We all know the stories about DDT, fifty years ago – but did we learn from them? Not quite, says Ton Schoot Uiterkamp, a retired – but still very active – professor in environmental sciences at Groningen University. He has a lot of stories on his mind to prove his point. ‘We still do not profess systems thinking, but we will have to learn that if we should ever wish to attain a really circular global economy.’ Talking to him, it becomes clear that more often than not, our products and innovations are devised without systems thinking in mind.
Downcycling because of lack of systems thinking
Halfway the nineties, the patent of the well-known pain killer Diclofenac expired; that prompted countries like India, Pakistan and Bangladesh to produce this substance at a large scale. Looking as a chemist at this molecule, one sees a peptide bond that should easily decompose in moist environments – but in practice, it does not. In the aforementioned countries the medicine was also applied to animals – and there, dead cattle are left to be eaten by vultures. This led to a very high death rate among vultures, and that also affected the Parsi because this Indian religious sect places its corpses on stakes to be pecked at by the vultures. Which shows what major effects may result from the production of a simple drug.
Ton has many such examples of failing systems thinking on his sleeve. The wing with glued components of the well-known Fokker F27, a fine example of Dutch aviation industry know-how, was the first edxample of a wing that was not riveted but glued to the plane’s body. But at the end of its lifetime, that wing could hardly be taken apart. We very often run across this: used materials cannot be recycled and have to be downcycled, not as it should be in a circular world. Take for instance the Audi 2000, wonderful car, doubly galvanised, but reuse of the steel requires removal of the zinc because a mixture of steel and zinc does not yield a proper construction material – and that is quite a job. The same holds true for polymers in cars. There is such a multitude of polymers, that unravelling them for reuse is very difficult. Fortunately, many manufacturers now try to use one single polymer (polypropylene) for several applications (seats, bumpers etc.).
Systems thinking is not in the designer’s curriculum
Clearly, designer’s curricula still are too much focused on the primary function, and designers look too little at the materials’ environmental pathways after use. As Ton indicates, wherever you look, examples abound on the lack of systems thinking. Insulating materials, where do they go when houses are demolished? Asbestos, a wonderful product until it has fulfilled its function. Water-based paints, nice innovation – no more solvents needed, vaporising into the air – but where does the paint itself go after use? Even the authors of Cradle-to-Cradle often gave too little thought to the amount of water and energy needed for recycling. Many biobased materials too have been treated, for instance for fire retardation, and that treatment often stands in the way of proper reuse or incineration afterwards.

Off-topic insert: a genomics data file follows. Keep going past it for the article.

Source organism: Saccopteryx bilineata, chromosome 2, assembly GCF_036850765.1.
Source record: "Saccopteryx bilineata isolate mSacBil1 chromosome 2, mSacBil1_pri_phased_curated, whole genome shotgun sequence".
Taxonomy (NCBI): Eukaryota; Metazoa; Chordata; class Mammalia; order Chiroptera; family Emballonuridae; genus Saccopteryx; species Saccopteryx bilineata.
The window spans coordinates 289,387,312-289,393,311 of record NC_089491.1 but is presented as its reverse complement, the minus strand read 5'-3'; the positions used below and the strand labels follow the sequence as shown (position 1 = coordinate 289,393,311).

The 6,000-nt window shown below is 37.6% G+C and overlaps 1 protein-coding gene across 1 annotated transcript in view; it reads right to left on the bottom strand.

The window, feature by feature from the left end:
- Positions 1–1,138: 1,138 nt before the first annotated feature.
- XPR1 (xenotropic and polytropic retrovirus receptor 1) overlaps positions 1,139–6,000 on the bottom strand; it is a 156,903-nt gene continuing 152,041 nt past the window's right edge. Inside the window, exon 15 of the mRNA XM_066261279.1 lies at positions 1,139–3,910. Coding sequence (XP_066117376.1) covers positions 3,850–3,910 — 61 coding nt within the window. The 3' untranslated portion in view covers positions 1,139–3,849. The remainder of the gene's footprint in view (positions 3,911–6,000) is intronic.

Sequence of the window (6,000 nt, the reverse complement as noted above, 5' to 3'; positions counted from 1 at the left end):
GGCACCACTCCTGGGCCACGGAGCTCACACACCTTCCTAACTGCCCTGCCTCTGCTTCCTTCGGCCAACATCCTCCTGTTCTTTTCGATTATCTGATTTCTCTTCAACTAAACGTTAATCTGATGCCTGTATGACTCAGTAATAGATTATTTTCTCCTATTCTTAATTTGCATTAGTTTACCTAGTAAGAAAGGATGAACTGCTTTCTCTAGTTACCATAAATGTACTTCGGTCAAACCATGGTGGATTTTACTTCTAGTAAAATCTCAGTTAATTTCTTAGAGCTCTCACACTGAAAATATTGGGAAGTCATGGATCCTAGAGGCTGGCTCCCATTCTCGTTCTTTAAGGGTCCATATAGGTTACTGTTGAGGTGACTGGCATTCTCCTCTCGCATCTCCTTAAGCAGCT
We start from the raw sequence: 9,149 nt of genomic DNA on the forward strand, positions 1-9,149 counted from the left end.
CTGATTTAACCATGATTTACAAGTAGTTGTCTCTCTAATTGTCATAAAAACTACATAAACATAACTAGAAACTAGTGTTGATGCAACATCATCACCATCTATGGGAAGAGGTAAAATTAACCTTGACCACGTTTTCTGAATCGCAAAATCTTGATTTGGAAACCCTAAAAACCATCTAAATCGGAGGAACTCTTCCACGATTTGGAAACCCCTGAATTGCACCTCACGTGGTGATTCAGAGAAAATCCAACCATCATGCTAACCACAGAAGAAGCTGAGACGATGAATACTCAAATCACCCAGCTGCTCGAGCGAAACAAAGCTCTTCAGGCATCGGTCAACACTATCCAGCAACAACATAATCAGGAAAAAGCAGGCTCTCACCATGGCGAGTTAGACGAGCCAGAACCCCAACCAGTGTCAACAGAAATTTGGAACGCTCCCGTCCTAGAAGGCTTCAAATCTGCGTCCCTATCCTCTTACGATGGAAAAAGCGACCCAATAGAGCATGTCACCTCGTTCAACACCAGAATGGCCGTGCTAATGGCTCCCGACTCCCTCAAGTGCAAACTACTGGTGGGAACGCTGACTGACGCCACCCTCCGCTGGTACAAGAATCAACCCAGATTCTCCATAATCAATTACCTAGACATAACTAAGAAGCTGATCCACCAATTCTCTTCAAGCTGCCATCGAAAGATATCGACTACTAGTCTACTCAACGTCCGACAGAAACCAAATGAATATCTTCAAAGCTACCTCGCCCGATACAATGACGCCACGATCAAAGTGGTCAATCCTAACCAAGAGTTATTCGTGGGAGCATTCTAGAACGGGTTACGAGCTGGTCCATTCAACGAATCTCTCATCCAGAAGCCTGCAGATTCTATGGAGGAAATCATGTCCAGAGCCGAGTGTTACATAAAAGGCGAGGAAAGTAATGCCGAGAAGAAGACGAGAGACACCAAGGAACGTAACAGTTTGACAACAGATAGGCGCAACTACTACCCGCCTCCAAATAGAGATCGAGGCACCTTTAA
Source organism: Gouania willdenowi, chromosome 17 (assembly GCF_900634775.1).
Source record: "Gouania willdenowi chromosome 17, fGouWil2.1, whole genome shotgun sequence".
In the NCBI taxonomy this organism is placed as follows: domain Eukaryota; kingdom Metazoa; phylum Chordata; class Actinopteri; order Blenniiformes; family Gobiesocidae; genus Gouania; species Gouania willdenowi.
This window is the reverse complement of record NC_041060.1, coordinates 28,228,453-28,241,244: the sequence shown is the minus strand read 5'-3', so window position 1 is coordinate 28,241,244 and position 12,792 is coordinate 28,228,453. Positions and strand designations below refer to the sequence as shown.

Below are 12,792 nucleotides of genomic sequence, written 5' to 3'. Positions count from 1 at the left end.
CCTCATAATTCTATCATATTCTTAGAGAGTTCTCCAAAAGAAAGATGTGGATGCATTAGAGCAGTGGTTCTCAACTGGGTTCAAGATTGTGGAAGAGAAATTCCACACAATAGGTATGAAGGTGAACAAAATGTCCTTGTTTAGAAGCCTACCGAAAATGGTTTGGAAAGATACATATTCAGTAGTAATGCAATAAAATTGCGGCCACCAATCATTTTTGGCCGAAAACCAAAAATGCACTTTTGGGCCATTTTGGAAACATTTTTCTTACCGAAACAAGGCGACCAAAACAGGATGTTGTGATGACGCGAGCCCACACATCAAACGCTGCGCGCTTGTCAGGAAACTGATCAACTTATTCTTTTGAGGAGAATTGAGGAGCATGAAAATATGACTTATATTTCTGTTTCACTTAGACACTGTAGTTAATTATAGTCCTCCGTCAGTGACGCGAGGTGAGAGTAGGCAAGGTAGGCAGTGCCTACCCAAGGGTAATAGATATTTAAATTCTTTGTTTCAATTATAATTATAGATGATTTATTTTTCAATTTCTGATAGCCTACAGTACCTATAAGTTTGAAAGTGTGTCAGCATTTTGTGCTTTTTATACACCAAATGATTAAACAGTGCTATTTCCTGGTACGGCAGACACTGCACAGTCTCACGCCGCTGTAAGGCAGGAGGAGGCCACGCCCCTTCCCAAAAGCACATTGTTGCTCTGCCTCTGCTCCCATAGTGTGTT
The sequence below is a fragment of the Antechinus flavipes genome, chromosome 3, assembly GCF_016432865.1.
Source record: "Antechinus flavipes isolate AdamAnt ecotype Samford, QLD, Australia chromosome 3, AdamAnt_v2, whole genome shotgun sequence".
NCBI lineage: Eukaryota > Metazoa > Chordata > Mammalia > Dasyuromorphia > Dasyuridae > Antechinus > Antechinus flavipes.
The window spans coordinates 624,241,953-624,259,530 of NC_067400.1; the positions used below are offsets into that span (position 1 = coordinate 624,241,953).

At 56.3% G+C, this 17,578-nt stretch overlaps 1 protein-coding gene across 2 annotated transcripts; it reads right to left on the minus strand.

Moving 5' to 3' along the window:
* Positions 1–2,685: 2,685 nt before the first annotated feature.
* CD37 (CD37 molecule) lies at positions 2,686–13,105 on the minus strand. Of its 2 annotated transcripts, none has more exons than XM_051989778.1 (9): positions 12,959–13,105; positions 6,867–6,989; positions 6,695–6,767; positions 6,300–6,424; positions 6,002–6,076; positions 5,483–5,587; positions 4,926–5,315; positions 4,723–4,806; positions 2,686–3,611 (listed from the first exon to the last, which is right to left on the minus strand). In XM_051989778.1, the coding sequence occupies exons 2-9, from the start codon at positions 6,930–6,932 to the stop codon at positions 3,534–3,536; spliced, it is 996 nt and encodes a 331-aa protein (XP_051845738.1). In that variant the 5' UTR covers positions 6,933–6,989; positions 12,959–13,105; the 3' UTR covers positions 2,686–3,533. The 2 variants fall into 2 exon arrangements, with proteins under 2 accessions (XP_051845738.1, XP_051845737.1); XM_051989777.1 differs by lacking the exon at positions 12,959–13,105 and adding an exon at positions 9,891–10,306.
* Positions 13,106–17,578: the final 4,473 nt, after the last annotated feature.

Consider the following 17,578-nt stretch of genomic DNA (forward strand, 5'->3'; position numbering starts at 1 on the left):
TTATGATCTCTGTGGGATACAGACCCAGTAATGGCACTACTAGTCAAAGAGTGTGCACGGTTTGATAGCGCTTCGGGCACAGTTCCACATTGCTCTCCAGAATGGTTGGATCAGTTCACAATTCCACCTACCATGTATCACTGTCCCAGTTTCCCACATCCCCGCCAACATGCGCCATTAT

Likewise, we are affected by many diseases along pathways hardly imaginable, or imaginable but not properly foreseen. Forty years ago, air quality in Liverpool and surroundings was very low, surprisingly so as the town is situated at England’s West coast. But the marine sediments of the Mersey contained microorganisms that transformed the lead, then present in motor car exhausts, to the very volatile tetramethyllead. Which affected people’s health in the area. Some decades ago, some dentists had a very active intestinal flora; they metabolised the mercury from amalgams to a methylmercury compound that got trapped in the cell membranes of their nerves. The American Kraft company introduced a new baking powder on the market that performed very well in the lab. But once used by customers, many of them felt that their cakes had a mouldy smell. What was the cause? In the lab, researchers had used non-iodised salt, whereas customers used iodised salt; the iodine reacted with the baking powder and produced the mouldy smell. In other words, chemists were not trained to take into account the chain effects of their new substances and products, like in separation of components after use. Systems thinking is not easy. A fine example is the case of plastics in the environment, they fall apart to tiny fragments but do not mineralise, which is what nature would require to restart the natural cycle. Once you start looking for it, sloppy systems thinking is everywhere.
Apparently, the biblical principle: ‘dust thou art, and unto dust shalt thou return’ is not rooted well enough in the designers’ curricula. And chemists do not give enough thought to the whole chain of consequences of the use of their materials.